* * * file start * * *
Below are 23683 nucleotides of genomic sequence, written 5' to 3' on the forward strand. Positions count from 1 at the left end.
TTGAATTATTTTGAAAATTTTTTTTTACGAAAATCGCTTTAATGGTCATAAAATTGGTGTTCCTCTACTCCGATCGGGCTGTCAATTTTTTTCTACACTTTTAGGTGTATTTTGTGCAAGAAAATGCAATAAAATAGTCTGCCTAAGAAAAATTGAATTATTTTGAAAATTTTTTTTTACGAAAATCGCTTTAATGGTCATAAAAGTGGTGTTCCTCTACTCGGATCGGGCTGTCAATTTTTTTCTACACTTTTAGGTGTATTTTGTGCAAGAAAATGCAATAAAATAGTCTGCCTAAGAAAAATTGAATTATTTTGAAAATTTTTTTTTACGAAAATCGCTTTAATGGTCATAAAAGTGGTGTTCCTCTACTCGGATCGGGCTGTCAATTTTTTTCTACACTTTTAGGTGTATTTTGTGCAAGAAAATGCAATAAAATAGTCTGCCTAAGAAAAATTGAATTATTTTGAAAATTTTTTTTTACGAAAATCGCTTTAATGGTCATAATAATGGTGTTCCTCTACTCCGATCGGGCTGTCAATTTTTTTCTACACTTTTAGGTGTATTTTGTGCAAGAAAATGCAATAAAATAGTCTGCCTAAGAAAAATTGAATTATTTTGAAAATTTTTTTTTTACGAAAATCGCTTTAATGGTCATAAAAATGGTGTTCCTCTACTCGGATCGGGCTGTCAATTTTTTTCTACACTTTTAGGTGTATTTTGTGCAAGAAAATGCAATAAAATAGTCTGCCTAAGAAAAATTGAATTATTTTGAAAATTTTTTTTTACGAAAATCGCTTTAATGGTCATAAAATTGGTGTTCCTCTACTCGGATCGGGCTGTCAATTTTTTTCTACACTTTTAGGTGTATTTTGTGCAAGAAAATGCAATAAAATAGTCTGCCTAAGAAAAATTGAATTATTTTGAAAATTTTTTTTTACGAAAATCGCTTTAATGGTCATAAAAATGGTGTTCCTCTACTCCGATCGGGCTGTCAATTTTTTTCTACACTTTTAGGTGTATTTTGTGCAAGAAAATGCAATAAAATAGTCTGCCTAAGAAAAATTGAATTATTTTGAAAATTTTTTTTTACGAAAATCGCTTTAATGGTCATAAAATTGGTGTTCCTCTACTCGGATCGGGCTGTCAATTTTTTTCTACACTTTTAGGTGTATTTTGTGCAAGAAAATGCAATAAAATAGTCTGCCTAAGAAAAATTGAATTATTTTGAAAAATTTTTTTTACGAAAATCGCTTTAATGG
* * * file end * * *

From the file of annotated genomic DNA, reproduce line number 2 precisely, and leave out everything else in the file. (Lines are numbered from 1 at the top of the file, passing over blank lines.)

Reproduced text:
TTGAATTATTTTGAAAATTTTTTTTTACGAAAATCGCTTTAATGGTCATAAAATTGGTGTTCCTCTACTCCGATCGGGCTGTCAATTTTTTTCTACACTTTTAGGTGTATTTTGTGCAAGAAAATGCAATAAAATAGTCTGCCTAAGAAAAATTGAATTATTTTGAAAATTTTTTTTTACGAAAATCGCTTTAATGGTCATAAAAGTGGTGTTCCTCTACTCGGATCGGGCTGTCAATTTTTTTCTACACTTTTAGGTGTATTTTGTGCAAGAAAATGCAATAAAATAGTCTGCCTAAGAAAAATTGAATTATTTTGAAAATTTTTTTTTACGAAAATCGCTTTAATGGTCATAAAAGTGGTGTTCCTCTACTCGGATCGGGCTGTCAATTTTTTTCTACACTTTTAGGTGTATTTTGTGCAAGAAAATGCAATAAAATAGTCTGCCTAAGAAAAATTGAATTATTTTGAAAATTTTTTTTTACGAAAATCGCTTTAATGGTCATAATAATGGTGTTCCTCTACTCCGATCGGGCTGTCAATTTTTTTCTACACTTTTAGGTGTATTTTGTGCAAGAAAATGCAATAAAATAGTCTGCCTAAGAAAAATTGAATTATTTTGAAAATTTTTTTTTTACGAAAATCGCTTTAATGGTCATAAAAATGGTGTTCCTCTACTCGGATCGGGCTGTCAATTTTTTTCTACACTTTTAGGTGTATTTTGTGCAAGAAAATGCAATAAAATAGTCTGCCTAAGAAAAATTGAATTATTTTGAAAATTTTTTTTTACGAAAATCGCTTTAATGGTCATAAAATTGGTGTTCCTCTACTCGGATCGGGCTGTCAATTTTTTTCTACACTTTTAGGTGTATTTTGTGCAAGAAAATGCAATAAAATAGTCTGCCTAAGAAAAATTGAATTATTTTGAAAATTTTTTTTTACGAAAATCGCTTTAATGGTCATAAAAATGGTGTTCCTCTACTCCGATCGGGCTGTCAATTTTTTTCTACACTTTTAGGTGTATTTTGTGCAAGAAAATGCAATAAAATAGTCTGCCTAAGAAAAATTGAATTATTTTGAAAATTTTTTTTTACGAAAATCGCTTTAATGGTCATAAAATTGGTGTTCCTCTACTCGGATCGGGCTGTCAATTTTTTTCTACACTTTTAGGTGTATTTTGTGCAAGAAAATGCAATAAAATAGTCTGCCTAAGAAAAATTGAATTATTTTGAAAAATTTTTTTTACGAAAATCGCTTTAATGG